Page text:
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General Gas Sensor

General Gas Sensor

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Published by Dung Anh Kieu

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Published by: Dung Anh Kieu on Sep 30, 2012
Copyright:Attribution Non-commercial


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1. Operation Principle The sensing material in TGS gas sensors is metal oxide, most typically SnO2. When a metal oxide crystal such as SnO2 is heated at a certain high temperature in air, oxygen is adsorbed on the crystal surface with a negative charge. Then donor electrons in the crystal surface are transferred to the adsorbed oxygen, resulting in leaving positive charges in a space charge layer. Thus, surface potential is formed to serve as a potential barrier against electron flow (Figure 1). Inside the sensor, electric current flows through the conjunction parts (grain boundary) of SnO2 micro crystals. At grain boundaries, adsorbed oxygen forms a potential barrier which prevents carriers from moving freely. The electrical resistance of the sensor is attributed to this potential barrier. In the presence of a deoxidizing gas, the surface density of the negatively charged oxygen decreases, so the barrier height in the grain boundary is reduced (Figures 2 and 3). The reduced barrier height decreases sensor resistance. The relationship between sensor resistance and the concentration of deoxidizing gas can be expressed by the following equation over a certain range of gas concentration: Rs = A[C] −α where: Rs = electrical resistance of the sensor A = constant [C] = gas concentration α = slope of Rs curve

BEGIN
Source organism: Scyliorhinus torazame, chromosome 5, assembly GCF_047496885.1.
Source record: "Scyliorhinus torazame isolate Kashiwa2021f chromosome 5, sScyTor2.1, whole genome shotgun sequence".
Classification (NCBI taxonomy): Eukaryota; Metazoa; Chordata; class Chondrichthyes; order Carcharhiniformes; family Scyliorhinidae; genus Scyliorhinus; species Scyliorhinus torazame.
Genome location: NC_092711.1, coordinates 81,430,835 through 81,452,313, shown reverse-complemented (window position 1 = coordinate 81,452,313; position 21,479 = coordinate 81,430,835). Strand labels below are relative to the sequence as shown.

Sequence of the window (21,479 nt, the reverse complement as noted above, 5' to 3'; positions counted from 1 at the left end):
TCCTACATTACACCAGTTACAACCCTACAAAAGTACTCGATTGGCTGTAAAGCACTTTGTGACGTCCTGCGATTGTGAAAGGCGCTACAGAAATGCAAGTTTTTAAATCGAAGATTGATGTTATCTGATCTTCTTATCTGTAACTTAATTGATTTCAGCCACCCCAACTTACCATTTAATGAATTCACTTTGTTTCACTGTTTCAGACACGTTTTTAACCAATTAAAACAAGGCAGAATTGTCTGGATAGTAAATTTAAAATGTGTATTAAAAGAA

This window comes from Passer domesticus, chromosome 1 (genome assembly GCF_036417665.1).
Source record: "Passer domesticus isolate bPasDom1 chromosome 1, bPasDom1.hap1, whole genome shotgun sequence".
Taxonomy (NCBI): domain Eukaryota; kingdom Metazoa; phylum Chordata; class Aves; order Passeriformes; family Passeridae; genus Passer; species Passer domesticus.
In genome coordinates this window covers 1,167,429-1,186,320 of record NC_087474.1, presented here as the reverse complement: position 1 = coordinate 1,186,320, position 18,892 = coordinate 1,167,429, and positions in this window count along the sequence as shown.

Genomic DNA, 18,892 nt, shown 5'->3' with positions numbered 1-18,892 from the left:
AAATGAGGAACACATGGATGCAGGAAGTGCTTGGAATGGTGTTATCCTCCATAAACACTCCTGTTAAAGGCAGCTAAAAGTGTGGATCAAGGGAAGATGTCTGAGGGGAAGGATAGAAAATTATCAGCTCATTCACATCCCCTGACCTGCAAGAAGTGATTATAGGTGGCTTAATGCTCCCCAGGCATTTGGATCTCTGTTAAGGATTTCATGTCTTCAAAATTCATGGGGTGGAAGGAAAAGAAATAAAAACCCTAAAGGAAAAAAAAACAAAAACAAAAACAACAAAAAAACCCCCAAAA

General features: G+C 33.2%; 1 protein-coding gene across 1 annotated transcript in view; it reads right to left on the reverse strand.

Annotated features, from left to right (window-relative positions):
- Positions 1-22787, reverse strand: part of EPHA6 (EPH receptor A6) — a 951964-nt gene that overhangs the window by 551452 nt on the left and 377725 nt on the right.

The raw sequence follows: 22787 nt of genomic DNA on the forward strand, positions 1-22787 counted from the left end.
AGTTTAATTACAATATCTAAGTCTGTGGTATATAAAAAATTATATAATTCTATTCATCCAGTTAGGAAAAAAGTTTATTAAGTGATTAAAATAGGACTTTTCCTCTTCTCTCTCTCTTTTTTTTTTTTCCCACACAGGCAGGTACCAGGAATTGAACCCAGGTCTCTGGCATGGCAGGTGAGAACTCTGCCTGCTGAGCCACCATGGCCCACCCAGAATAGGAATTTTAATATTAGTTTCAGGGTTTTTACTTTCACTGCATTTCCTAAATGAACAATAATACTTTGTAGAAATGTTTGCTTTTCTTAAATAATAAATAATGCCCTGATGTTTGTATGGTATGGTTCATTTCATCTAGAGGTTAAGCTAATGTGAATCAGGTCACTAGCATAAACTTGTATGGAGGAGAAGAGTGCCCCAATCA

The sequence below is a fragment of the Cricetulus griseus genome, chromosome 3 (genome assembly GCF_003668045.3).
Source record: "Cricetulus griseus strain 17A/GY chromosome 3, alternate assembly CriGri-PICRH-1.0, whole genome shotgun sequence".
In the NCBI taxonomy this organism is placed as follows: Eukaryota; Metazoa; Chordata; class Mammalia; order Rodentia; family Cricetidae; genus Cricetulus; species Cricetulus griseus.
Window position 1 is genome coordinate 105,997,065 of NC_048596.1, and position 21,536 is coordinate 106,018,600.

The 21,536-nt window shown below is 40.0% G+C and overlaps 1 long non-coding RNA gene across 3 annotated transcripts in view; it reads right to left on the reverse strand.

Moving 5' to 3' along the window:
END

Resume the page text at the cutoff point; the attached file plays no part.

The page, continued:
Fig. 1 - Model of inter-grain potential barrier (in the absence of gases)

Fig. 2 - Scheme of the reaction between CO and adsorbed oxygen on SnO2

Fig. 3 - Model of inter-grain potential barrier (in the presence of gases)

Revised 6/03


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